Examining the plots above, the main bulk of points corresponding with the NK cells (in rectangle C1) forms a cluster between vertical scale readings 1-1.05 x 101 and 100 for plots a, b, d, & e (lower for plot c, which was processed/printed at a different time). Based upon the information above, there is the likelihood that the CD56bright (vertical scale >1.05 x 101) will be relatively uncontaminated by CD16 readings. At the baseline testing, the number, whilst present seems quite small (++). At the first post Lithium Rx test, they have almost disappeared (±). At the pre-operative test there may be a mild increase  (+), and again at the first post operative test, there appears a maintenance of numbers (+), but at the last test they have almost disappeared again (±). This pattern, in the context of rising NK cell numbers in the peripheral blood, would be consistent an activation-induced depletion of CD56bright cells in a shift to CD56dim cells, with a later reactionary increase until inflammation has died down.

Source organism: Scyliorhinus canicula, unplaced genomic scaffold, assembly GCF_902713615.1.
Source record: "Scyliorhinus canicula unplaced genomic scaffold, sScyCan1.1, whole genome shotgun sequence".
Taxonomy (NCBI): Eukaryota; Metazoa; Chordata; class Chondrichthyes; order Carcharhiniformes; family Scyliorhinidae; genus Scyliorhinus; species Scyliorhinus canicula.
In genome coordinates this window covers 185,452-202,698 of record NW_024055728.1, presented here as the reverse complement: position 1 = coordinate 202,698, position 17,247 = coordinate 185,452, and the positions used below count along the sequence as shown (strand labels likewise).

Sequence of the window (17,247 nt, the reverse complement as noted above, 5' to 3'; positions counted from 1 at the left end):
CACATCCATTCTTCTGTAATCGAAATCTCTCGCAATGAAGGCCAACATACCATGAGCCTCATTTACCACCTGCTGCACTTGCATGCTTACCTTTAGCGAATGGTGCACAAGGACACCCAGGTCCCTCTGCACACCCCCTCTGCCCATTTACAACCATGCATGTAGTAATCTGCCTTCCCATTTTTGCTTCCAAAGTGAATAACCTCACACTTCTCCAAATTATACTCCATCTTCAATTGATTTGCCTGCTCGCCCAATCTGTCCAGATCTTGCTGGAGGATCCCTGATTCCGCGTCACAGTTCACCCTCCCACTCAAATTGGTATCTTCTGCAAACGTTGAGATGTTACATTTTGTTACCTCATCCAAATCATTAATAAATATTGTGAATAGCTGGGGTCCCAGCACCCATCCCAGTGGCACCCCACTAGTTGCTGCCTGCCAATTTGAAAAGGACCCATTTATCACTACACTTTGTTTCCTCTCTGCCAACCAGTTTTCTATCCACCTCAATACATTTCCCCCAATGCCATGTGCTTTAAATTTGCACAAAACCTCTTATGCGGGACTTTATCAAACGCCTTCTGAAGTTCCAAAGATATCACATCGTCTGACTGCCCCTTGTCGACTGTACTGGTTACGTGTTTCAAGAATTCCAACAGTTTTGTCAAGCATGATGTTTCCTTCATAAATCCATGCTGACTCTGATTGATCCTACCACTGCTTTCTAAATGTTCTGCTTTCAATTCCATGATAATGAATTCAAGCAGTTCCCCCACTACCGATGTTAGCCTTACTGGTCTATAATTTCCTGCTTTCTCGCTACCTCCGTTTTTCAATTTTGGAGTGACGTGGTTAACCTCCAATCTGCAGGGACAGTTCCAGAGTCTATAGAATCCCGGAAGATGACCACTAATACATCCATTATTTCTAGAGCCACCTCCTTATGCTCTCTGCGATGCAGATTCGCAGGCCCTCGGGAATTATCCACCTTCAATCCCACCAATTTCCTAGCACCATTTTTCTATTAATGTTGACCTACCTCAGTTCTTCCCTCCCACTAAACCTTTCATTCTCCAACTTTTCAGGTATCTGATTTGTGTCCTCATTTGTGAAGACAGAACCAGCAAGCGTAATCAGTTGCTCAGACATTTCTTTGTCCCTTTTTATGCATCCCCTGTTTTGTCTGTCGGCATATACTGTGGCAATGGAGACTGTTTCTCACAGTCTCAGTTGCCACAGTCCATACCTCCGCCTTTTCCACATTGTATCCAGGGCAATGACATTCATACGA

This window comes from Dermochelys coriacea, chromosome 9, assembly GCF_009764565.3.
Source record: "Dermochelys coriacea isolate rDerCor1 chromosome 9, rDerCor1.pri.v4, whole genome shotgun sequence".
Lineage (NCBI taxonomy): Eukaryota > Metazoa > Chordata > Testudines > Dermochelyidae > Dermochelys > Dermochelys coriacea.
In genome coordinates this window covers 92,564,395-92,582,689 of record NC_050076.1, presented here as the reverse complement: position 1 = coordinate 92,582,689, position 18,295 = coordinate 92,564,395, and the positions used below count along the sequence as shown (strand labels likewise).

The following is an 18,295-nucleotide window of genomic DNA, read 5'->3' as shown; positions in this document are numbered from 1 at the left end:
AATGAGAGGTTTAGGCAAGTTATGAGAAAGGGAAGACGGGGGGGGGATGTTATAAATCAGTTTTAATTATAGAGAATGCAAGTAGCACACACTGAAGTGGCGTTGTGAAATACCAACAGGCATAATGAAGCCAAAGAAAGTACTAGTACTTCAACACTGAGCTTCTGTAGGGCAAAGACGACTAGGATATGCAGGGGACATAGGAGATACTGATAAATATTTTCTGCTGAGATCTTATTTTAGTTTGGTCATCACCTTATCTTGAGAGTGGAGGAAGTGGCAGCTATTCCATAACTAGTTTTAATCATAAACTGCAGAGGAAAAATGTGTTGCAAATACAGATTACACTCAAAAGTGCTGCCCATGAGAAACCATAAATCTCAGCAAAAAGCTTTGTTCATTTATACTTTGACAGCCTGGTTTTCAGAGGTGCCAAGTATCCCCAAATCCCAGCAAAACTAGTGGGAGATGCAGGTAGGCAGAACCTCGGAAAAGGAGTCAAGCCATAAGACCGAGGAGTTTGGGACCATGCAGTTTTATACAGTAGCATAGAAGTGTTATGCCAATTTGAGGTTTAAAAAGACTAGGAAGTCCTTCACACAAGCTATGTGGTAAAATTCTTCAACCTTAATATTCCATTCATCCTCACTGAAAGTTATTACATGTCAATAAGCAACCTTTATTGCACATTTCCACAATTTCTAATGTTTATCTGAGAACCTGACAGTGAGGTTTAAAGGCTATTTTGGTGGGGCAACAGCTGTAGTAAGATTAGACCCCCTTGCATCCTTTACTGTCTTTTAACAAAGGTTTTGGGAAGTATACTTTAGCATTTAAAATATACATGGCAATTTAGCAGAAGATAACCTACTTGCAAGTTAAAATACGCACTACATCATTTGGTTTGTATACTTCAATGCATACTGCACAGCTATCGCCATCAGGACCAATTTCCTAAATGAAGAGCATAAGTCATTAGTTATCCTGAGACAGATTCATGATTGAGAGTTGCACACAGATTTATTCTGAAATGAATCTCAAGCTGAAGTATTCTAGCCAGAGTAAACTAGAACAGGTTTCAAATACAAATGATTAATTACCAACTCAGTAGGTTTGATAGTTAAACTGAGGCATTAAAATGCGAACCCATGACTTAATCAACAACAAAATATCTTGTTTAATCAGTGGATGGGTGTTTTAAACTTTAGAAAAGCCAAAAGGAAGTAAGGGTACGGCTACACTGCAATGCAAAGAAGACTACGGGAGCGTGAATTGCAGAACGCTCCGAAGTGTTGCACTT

There is not very much that can be deduced from this, apart from the existence of changes that may be worthwhile studying in more detail and with more specific antibodies, using other cases. The general trends of the NK CD56bright cell numbers seemed to follow the inverse of the other main lymphocyte subtypes with the Lithium Rx initially, then increasing preoperatively, with a later fall.

Within the main cluster that presumably represents the bulk of CD56 and CD16 cells, there are subtle changes: throughout, the cluster appears unimodal, yet the baseline test shows a wide vertical scatter which, on subsequent tests, narrows and the mode generally shifts downwards slightly. These changes might reflect a stimulation-induced decrease of the CD56 antigen, although the contribution of the anti-CD16 in the mixed antigen assay is unknown.